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November 18, 2015

Thinking Precarity in the Digital World

November 18, 2015 | By | No Comments

This past weekend I had the privilege of attending and presenting some of my research at the National Women’s Studies Association’s annual conference. I’m still processing all of the wonderful difficult conversations I was witness and participant to in this space, but Sara Ahmed’s keynote speech at the conference resonates through all of it. Ahmed approached the conference theme of precarity through a long meditation on “Feminism and Fragility,” with persistent metaphors of breaking against walls. According to Ahmed: “So much is, so many are, involved in a breakage.” Despite their social nature, these walls are often invisible to those who aren’t pushed into them, leaving the meanings behind stories about breaking against walls often unintelligible to those who don’t share the experience. Believing in these walls is feminist work, as is honoring the expression and knowledge of those who reveal the walls we don’t see. Ahmed presents clumsiness—meaning an awareness and embrace of the “bumpiness” of equality—as the basis of a queer ethics. “Smoothness,” in this formulation, is a form of violent adjustment to a world with walls that are positioned to break one’s self. These walls harden history, and histories then themselves become walls. Ideas of the past become themselves the agents of breakage in the present.

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September 25, 2015

CHI Fellow Introduction: Sara Bijani

September 25, 2015 | By | No Comments

I am a historian of the contemporary United States, with research interests in the areas of gender and political culture. This fellowship presents an exciting opportunity to learn methodological skills that will strongly enrich my future work, as the temporal and social dimensions of my research are well suited to the unique narrative structures that digital scholarship provides. More specifically, my dissertation project explores the interactions of activist coalitions, federal urban policy, and municipal governance in the late 20th century United States. Within this context, I study the intersections of formal politics and outsider identities in large municipalities, with an emphasis on those coalitions and politicians whose activism reshaped structures of governance in several large cities during the culture wars of the 1980s. I am principally interested in a small wave of women who were elected to mayoral offices in large U.S. cities during the 1970s and 1980s, as well as the local coalitions that made these elections possible. I argue that these women mayors in the late 20th century U.S. demonstrated a spectrum of sensitivity to sex, gender, race, and other identity based experiences of injustice that cannot be simplistically reduced to their own individual sex identity, but that also cannot be entirely disassociated from the situated cultural experience of being sexed in a particular time and place. Uncovering these experiences—many of them retained by living people—requires the development of a toolkit that incorporates but goes beyond the archival methods traditionally employed by historians.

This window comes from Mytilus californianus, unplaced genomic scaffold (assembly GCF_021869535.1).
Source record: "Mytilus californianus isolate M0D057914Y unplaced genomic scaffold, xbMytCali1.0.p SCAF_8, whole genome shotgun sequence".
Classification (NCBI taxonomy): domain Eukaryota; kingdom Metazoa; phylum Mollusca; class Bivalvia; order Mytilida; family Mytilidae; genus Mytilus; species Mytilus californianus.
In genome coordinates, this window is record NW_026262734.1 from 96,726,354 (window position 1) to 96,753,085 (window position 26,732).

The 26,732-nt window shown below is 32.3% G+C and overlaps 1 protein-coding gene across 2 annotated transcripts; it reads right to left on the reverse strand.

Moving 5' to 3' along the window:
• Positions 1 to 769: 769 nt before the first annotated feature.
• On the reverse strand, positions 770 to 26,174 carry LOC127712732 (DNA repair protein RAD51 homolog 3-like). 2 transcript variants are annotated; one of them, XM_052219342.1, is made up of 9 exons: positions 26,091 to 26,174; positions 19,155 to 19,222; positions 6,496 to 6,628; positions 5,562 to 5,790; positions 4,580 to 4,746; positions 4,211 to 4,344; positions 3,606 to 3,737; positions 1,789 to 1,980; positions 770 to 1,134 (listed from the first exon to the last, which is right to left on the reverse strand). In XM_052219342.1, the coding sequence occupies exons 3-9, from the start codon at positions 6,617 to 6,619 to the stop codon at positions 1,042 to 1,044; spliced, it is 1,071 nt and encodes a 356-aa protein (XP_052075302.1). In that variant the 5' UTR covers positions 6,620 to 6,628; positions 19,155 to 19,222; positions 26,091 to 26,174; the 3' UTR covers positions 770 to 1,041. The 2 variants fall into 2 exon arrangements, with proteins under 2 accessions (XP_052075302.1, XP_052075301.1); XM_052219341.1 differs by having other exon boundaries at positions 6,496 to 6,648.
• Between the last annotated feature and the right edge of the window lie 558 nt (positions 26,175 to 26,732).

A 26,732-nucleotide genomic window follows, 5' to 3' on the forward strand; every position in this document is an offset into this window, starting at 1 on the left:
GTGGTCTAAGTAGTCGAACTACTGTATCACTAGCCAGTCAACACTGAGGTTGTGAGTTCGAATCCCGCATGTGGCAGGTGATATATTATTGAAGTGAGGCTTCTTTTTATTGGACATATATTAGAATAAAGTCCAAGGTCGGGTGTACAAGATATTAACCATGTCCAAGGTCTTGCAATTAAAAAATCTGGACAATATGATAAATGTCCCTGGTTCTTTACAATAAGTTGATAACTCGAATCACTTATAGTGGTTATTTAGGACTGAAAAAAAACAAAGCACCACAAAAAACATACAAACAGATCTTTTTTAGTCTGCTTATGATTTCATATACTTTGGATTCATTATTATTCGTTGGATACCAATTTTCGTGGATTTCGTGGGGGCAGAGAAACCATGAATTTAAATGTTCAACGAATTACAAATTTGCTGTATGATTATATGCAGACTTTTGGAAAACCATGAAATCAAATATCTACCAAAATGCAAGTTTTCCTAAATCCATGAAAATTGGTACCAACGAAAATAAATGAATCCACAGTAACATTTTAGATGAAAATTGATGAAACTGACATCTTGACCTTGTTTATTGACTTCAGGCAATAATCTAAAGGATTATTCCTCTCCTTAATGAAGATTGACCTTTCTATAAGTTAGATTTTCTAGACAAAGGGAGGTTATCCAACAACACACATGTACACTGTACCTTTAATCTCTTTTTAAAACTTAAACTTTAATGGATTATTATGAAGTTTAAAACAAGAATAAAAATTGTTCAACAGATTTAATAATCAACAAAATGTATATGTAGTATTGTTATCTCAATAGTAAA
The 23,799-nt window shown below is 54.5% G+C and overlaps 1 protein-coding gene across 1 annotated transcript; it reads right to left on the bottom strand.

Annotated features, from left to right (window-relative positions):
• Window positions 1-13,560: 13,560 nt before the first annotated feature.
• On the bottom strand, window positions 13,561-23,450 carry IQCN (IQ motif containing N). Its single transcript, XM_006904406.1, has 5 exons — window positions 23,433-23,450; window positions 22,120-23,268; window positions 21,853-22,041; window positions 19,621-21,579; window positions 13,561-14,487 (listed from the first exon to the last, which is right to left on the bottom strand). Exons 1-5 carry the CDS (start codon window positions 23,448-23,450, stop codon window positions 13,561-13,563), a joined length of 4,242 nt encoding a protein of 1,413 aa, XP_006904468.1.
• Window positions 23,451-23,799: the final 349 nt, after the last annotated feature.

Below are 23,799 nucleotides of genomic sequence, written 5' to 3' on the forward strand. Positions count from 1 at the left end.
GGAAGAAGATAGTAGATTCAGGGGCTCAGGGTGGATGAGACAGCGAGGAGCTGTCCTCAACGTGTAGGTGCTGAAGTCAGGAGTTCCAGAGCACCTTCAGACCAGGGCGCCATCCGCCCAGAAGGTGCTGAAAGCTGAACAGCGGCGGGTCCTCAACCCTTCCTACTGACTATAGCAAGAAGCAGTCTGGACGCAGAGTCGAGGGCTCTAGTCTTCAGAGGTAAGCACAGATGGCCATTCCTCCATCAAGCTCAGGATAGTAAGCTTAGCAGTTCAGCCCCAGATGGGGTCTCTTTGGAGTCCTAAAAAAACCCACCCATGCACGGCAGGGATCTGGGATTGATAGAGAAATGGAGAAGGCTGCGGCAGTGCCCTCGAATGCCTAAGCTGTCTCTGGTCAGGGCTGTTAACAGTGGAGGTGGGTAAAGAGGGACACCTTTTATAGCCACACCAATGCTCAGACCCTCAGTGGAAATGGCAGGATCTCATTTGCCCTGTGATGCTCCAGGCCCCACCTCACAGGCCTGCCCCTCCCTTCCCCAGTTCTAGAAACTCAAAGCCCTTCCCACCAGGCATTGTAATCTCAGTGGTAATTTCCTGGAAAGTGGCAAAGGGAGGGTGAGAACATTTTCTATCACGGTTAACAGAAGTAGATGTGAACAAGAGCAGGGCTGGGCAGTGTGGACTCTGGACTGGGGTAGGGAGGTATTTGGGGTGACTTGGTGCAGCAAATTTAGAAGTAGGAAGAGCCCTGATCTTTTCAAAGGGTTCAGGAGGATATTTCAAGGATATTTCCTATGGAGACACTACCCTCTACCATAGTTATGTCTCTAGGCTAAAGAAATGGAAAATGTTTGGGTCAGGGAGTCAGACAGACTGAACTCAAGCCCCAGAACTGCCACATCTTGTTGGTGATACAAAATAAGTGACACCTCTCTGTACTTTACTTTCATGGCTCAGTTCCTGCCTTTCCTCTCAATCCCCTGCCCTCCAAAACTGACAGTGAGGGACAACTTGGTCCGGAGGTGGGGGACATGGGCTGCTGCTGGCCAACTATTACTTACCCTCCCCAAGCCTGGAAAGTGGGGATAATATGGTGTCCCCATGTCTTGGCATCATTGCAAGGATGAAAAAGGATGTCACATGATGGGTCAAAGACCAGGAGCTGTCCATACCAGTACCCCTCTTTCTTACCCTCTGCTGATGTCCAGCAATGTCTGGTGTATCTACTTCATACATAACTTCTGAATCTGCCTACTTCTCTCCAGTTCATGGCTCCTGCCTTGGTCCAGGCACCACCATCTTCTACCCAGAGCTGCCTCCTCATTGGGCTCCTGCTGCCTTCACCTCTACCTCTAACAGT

I recently completed an intensive and inspiring two week summer institute in oral history at Columbia University’s Interdisciplinary Center for Innovative Theory and Empirics, where a fair amount of the workshops emphasized the unique challenges and opportunities of digital curation within oral history archives. As Doug Boyd compelling (and repeatedly) warned the fellows at this institute, the promise of digital access is still very much a work in progress for most archives, as the sheer volume of the collections makes accessible curation extremely difficult. As a CHI fellow this year, I hope to develop a pilot version of a recyclable digital gallery interface for oral history collections here in the Michigan State University libraries. Recognizing that this is a very lofty goal, I do hope to produce something that will add to the library’s ongoing digital initiatives in a useful and meaningful way. Stay tuned to find out what that looks like!

[image: A “pro plan” delegate at the 1977 National Women’s Conference in Houston, Texas clipped from the National Commission on the Observance of International Women’s Year. “The Spirit of Houston: The First National Women’s Conference: An Official Report to the President, the Congress and the People of the United States.” Washington: U.S. Government. Printing Office, 1978.]